Strengthening agricultural research in Kenya


Kenyan farmer Charles Bett and family on their farm in Kericho County. Photo: World Agroforestry Centre


High-level conference prioritizes research to transform the country’s agriculture

The Inaugural High Panel Conference on Agricultural Research in Kenya took place at the World Agroforestry Centre (ICRAF) on 13 September 2018. The conference brought together people from national agricultural research institutions, donors, CGIAR centres, local universities and the private sector to address food and nutrition security in Kenya in a changing climate.

Agriculture plays a key role in Kenya’s economy and national development, accounting for 70% of the country’s workforce, 25% direct of annual gross domestic product and 27% indirect through associated agro-industries.

Scientific research, innovation and technologies in the agricultural sector could contribute to the food and nutrition security ambitions of the Government of Kenya’s “Big 4 Agenda”, which aims to spur the country’s economy.


Research in agriculture is driven by societal demands in response to challenges such as food security, sustainability and resource inefficiency, product quality, scientific and technological progress, global challenges and productivity.

Participants at the Inaugural High Panel Conference on Agriculture in Kenya. Photo: World Agroforestry Centre

In their recommendations to policy makers, the conference outlined seven issues necessary to drive agricultural research in Kenya: 1) research–policy interface; 2) funding of agricultural research; 3) Kenya’s research agenda; 4) synergies among producers of agricultural knowledge; 5) bridging the gap between technology and practice; 6) data and information analysis and visualization; and 7) human resources.

“We have to adopt a systems approach to deal with these problems,” said Ravi Prabhu, deputy director-general for research with ICRAF. “The challenge is to connect what we are trying to do to each other and to human enterprises.”

Africa produces 1.8% of global research output. East Africa, in particular, relies heavily on international collaboration. Investment in science is necessary to increase capacity in the sector.

“ICRAF has been designated the role of convening Centre for the CGIAR’s collaboration with Kenya,” said Jonathan Muriuki, country representative for ICRAF Kenya. “We are, therefore, happy to support the nascent State Department of Agricultural Research to define the agenda in Kenya and to work with other CGIAR bodies to identify areas where our research will contribute to the Government’s Big 4 Agenda.”

“Research is a lifelong undertaking,” said Hamadi Iddi Boga, principal secretary, Ministry of Agriculture, Livestock, Fisheries and Irrigation, in his opening remarks. “It requires very qualified human resources and adequate funding to keep pace with the global race in scientific advancement but we are not even there yet.”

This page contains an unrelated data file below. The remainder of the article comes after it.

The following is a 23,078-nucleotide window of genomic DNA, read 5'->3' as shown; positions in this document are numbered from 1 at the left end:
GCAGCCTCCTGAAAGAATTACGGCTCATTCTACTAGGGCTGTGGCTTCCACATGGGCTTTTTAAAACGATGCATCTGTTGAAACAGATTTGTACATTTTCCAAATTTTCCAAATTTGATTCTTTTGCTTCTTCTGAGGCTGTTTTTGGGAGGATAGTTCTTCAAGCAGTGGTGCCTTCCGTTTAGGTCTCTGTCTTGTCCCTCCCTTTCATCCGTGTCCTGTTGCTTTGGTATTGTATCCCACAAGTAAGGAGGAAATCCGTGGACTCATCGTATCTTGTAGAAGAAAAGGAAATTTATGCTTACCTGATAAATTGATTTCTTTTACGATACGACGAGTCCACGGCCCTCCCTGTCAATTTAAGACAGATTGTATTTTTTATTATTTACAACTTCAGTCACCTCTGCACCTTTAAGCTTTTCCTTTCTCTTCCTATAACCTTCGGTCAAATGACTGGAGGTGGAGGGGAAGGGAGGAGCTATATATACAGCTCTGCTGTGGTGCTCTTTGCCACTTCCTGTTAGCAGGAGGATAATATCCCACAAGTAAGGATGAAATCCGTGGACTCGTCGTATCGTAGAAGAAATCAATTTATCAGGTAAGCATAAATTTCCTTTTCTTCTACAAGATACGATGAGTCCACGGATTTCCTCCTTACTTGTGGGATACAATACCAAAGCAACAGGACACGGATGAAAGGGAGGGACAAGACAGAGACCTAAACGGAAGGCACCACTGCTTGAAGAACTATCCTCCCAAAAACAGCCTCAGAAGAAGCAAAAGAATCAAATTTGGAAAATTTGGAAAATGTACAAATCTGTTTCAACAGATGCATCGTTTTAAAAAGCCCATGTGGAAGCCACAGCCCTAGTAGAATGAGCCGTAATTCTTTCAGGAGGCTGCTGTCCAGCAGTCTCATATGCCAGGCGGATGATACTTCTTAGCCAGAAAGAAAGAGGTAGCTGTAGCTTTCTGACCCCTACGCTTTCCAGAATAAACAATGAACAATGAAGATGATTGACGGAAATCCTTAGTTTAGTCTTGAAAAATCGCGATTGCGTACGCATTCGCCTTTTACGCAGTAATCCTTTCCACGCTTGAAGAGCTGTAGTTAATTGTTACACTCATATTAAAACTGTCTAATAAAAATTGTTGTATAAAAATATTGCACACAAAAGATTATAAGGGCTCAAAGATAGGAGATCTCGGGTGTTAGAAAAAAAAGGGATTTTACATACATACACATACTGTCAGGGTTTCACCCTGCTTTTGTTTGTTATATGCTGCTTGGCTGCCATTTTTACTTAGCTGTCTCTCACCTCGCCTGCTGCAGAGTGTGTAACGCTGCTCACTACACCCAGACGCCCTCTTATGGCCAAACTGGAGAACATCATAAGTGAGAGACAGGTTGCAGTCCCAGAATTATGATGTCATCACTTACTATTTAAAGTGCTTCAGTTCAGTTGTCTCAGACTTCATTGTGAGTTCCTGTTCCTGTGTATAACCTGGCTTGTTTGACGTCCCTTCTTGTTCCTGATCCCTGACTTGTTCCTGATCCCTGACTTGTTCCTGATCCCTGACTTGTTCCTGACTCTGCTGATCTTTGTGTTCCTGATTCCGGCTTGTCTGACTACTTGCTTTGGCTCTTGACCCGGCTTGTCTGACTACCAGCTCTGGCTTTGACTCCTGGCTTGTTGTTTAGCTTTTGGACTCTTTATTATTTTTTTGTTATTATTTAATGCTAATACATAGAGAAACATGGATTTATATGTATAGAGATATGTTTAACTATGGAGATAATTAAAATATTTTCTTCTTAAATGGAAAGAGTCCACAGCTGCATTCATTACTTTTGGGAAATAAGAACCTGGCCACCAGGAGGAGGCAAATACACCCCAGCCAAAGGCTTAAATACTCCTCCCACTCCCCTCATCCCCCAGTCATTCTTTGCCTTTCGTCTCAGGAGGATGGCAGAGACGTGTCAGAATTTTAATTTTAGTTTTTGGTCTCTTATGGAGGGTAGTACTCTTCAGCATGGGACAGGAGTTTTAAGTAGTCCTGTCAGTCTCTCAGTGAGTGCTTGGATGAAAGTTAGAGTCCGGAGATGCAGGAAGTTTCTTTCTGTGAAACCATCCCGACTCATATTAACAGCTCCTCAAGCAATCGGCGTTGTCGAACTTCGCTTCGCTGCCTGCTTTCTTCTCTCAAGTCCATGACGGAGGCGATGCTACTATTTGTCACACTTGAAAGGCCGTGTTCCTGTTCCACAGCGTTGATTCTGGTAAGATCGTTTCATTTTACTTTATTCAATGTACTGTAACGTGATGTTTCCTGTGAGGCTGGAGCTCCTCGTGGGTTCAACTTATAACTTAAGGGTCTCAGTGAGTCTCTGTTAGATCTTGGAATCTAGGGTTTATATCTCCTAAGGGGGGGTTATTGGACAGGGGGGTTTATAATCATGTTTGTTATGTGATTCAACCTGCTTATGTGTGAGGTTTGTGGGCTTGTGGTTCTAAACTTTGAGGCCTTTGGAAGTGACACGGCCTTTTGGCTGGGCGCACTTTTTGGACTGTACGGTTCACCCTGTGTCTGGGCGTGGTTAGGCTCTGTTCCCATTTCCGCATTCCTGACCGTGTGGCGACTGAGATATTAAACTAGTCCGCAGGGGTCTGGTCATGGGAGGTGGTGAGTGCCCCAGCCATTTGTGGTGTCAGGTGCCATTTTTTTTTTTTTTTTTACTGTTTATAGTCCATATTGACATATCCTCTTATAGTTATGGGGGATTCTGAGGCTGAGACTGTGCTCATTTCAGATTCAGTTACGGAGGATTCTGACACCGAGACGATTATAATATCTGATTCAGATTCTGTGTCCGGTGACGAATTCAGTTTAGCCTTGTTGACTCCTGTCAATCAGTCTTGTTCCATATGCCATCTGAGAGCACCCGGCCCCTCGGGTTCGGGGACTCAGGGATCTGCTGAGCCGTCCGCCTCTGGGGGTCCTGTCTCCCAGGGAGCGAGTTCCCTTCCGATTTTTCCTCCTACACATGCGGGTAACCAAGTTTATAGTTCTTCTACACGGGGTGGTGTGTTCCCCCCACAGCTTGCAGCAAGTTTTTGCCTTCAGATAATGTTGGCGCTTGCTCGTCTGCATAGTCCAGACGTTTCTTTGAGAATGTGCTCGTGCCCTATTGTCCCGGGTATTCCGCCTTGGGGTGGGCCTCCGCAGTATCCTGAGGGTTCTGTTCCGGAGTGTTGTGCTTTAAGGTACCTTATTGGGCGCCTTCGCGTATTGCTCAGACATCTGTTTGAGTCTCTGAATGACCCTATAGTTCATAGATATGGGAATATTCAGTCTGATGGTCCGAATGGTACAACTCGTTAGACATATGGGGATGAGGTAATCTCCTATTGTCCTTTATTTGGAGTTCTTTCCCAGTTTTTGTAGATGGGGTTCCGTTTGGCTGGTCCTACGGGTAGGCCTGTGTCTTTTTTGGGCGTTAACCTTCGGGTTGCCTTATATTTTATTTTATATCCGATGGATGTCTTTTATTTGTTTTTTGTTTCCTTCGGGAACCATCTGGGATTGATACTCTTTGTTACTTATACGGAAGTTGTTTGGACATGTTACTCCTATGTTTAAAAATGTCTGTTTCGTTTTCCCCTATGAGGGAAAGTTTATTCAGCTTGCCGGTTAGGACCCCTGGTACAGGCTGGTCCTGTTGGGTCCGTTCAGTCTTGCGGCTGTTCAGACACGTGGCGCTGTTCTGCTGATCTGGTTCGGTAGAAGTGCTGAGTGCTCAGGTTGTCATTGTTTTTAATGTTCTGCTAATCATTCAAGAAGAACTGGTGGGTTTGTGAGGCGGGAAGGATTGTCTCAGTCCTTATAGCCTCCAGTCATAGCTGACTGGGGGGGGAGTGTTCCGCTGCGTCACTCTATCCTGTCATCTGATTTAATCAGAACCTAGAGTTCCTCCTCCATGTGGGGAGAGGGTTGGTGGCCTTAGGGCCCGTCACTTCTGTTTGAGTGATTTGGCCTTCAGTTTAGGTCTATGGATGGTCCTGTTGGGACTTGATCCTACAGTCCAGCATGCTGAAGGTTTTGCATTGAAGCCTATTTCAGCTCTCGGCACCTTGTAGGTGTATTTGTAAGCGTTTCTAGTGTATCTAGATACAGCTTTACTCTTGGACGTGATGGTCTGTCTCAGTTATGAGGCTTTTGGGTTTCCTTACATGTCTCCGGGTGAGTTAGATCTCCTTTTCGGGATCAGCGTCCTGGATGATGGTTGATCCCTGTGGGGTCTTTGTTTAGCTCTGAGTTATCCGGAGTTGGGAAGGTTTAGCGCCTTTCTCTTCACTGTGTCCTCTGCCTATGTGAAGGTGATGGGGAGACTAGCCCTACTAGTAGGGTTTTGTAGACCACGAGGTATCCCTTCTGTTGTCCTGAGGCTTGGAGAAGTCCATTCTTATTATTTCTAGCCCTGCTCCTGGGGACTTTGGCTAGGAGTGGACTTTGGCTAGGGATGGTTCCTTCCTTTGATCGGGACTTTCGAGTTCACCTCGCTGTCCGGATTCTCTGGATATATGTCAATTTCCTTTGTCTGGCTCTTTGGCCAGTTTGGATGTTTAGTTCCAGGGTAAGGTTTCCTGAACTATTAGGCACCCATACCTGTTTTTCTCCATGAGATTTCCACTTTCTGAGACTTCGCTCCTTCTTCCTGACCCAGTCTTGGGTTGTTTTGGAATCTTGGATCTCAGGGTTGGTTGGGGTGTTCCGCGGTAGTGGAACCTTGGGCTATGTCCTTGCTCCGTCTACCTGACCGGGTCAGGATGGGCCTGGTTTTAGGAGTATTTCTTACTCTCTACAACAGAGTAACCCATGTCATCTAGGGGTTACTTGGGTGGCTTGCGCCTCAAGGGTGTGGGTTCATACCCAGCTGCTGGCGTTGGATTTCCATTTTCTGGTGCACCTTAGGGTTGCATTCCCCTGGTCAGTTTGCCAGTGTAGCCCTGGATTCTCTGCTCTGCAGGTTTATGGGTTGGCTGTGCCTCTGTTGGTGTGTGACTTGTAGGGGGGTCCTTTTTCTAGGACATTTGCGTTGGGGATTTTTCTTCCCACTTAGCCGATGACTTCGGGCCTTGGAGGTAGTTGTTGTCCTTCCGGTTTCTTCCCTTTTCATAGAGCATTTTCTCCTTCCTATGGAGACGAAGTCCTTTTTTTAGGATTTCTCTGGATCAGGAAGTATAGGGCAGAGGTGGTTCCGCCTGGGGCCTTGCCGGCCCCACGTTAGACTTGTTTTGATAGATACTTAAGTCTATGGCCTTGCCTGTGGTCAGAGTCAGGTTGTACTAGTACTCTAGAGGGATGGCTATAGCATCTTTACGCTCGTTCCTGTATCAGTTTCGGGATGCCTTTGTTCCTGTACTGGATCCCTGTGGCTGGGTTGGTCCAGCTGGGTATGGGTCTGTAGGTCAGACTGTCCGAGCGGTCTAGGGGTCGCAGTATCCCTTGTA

Kenya lacks a critical number of PhD holders to engage in agricultural research. The conference recommended creating mechanisms to attract youth to agricultural research, such as scholarships, improved career progression for researchers, and enhanced training in agriculture.

Policies play an important role in the research–implementation–research cycle. The conference recommended that they should be informed by evidence produced by researchers rather than being based on hoped-for outcomes.

Favourable enabling environments were already in place and if maximized to their full potential, contribute to a significant transformation of agricultural research. However, policy constraints as a result of inadequate resourcing, weak coordination and collaboration among national and international research organizations, extensionists and users created barriers to realizing the opportunities.

“There are two big assumptions we make that we need to deal with,” said Phosiso Sola of ICRAF’s Drylands Development Programme. “Firstly, what we must do is address farmers’ needs and ensure that the technologies we develop from research address those needs; farmers will be able to use them because they are appropriate and easy to use. For this to work, policies should be driven by a bottom–up approach.”

“There needs to be direct engagement with policy makers and it has to be supply driven,” confirmed Milton Ayieko, director, Tegemeo Institute of Agricultural Policy and Development at Egerton University, “whereby researchers generate impactful ideas and knowledge that then influences policy-making processes.”

The conference recommendations included identification of priority areas of research: climate-change adaptation, food fertility and degradation, alternatives to staple crops, food safety issues and market governance.

“All of us in the sector in Africa have to keep showing value for money to donors who want to support the transformation of agriculture. Combined, we have the necessary knowledge, expertise and capacity to revolutionize our food systems,” said Cathy Watson, chief of Programme Development at ICRAF.








The World Agroforestry Centre (ICRAF) is a centre of scientific excellence that harnesses the benefits of trees for people and the environment. Knowledge produced by ICRAF enables governments, development agencies and farmers to utilize the power of trees to make farming and livelihoods more environmentally, socially and economically sustainable at multiple scales. ICRAF is one of the 15 members of the CGIAR, a global research partnership for a food-secure future. We thank all donors who support research in development through their contributions to the CGIAR Fund.









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